In the wild and in captivity over the late summer into fall; the activity level of tree squirrels increases. This wasconfirmed in a diet trial that determined that calorie intake was needful to increase during the same period till early winter. Adding a tiny bit of English walnut daily with a bit of calcium to offset the higher phosphorus to calcium ratio may then be needful if the squirrel is losing too much weight that typically occurs at this time of year when the squirrel isn't supported with a climbing habitat vs. free roaming that moreover doesn't support safe and prolonged climbing in human habitats. This form of activity is key to supporting bone and heart health in arboreal (tree climbing) squirrel species. Our foxer lived past 11 yo, we were told had a very strong heart according to our vet; having supported a climbing habitat was key to supporting this aspect of health.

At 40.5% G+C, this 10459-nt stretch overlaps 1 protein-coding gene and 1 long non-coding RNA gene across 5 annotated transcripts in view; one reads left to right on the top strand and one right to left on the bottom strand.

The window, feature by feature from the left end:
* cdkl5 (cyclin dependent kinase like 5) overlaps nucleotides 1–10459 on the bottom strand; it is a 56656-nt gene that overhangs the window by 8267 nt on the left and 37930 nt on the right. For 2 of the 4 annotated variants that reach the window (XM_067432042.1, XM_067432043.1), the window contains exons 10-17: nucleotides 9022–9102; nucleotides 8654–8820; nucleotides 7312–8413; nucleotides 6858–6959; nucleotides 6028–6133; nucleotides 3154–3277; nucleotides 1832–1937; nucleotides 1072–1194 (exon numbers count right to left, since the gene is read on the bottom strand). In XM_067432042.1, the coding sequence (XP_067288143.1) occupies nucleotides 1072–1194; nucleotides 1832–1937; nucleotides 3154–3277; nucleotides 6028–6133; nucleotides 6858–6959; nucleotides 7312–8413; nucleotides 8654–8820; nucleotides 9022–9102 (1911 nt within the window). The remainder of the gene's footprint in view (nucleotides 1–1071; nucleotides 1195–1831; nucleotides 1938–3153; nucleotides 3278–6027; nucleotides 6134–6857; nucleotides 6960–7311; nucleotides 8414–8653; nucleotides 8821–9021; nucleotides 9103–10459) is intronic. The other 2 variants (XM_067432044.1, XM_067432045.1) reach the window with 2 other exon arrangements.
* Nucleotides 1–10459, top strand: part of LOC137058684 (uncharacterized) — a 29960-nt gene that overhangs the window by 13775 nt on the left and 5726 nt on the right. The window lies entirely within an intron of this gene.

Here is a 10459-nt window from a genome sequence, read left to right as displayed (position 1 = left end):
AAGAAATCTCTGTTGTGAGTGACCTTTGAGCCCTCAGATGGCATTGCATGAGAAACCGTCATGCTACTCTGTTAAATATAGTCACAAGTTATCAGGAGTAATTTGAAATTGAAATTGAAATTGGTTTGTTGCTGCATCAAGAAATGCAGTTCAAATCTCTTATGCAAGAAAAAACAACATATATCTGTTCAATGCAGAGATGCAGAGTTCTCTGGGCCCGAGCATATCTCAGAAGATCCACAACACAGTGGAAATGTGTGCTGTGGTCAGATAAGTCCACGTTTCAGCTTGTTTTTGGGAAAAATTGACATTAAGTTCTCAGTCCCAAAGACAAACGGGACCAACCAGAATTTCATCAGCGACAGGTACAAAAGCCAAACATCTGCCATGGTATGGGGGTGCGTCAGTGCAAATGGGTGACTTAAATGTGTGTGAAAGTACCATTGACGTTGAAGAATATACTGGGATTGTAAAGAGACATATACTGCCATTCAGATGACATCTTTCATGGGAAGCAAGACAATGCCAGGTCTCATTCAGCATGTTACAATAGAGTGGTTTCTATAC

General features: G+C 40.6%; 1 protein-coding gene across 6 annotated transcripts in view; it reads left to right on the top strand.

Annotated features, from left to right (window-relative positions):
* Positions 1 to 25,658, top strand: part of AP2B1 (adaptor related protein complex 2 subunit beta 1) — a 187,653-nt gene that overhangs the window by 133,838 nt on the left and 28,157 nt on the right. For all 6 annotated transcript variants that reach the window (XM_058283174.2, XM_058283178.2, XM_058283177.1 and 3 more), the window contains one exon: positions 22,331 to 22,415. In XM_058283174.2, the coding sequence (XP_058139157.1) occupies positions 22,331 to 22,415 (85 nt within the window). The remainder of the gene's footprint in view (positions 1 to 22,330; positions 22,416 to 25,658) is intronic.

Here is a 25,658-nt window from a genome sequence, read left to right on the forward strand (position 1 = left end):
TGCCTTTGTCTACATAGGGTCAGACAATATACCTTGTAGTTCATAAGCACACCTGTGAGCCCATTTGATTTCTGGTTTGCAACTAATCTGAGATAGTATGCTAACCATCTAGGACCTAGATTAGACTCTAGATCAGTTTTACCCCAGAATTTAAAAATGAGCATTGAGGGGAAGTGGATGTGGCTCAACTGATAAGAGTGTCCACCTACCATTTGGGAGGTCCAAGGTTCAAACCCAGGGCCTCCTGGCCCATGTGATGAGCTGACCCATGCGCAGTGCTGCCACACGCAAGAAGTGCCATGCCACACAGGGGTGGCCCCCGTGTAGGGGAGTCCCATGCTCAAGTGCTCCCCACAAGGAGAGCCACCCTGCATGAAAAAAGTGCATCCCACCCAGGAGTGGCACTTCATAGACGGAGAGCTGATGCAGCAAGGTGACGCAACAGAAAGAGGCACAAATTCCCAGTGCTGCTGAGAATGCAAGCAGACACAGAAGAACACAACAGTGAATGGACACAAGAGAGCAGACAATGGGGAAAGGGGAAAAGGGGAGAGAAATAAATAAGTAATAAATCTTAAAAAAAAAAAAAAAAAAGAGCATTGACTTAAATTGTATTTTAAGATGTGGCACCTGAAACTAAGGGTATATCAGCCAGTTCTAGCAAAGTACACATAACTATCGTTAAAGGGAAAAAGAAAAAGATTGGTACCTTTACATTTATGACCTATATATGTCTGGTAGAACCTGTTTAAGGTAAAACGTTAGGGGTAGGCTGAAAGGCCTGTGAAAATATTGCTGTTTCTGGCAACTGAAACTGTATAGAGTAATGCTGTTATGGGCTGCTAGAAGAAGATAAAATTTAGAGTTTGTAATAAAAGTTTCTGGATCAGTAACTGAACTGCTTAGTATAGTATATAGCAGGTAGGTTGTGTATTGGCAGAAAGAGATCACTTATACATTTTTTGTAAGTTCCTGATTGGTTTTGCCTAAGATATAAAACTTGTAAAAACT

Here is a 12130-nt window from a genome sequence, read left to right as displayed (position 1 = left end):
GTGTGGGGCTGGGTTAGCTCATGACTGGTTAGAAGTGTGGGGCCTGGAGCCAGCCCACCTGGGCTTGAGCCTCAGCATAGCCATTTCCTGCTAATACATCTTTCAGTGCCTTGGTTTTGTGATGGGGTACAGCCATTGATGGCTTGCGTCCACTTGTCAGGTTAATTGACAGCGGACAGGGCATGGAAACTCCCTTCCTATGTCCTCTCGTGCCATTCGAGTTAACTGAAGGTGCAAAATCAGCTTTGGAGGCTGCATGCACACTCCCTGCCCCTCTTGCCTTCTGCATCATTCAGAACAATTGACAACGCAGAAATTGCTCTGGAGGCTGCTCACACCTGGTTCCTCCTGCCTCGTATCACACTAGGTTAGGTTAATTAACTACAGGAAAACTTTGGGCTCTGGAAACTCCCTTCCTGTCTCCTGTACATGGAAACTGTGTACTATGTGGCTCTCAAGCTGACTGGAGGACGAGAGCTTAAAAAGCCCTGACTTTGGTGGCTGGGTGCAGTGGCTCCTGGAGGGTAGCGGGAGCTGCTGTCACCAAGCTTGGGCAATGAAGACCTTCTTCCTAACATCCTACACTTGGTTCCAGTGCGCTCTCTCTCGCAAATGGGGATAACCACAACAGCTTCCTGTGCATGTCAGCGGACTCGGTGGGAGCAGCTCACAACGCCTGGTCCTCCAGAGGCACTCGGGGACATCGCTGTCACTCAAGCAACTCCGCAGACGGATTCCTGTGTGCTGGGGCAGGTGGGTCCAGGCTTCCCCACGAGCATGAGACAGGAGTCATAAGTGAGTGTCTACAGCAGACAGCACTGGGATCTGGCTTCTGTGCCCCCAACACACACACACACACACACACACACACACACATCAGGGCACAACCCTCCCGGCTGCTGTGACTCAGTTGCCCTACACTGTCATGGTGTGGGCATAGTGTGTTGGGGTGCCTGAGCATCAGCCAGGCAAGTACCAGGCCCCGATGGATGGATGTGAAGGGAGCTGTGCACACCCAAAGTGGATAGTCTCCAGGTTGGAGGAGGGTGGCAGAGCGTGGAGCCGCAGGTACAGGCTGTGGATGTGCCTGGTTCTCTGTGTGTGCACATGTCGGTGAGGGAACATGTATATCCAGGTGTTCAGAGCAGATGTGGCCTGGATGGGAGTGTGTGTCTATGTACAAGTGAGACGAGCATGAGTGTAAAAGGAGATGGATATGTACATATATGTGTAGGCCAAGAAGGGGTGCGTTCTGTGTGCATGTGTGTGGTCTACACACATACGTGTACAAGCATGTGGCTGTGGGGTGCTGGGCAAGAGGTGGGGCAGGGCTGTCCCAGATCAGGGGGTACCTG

Include in the inside of the cage non toxic plain woven cotton rope like is commonly available at a horse supply store; but do not use any plastic rope ever. Cut a small opening, just about four 1/4 inch squares of cage fabric out of the top of the cage just big enough to thread through the width of the rope; then knots the end on the outside. From there leave enough rope to knot the end with about 8 inches to spare. After the rope has had a week or two to absorb some of the squirrel's scent it will begin to play with it. When your squirrel is most active; pull the rope up and then let it drop and repeat. Our girl loved to grap the rope and then drop to kick and bit it which gave her much pleasure as it did us.

    Provide a shelve for your squirrel to rest on that is large enough for their body placing the shelf about three quarters way up from the bottom of the cage. The cage needs to have a padded bottom to rest upon which can be cleaned with non toxic carpet spray, and allowed to dry before placing the squirrel back into the habitat cage. We would change out the carpet we put on the floor when too many holes were made by our squirrel.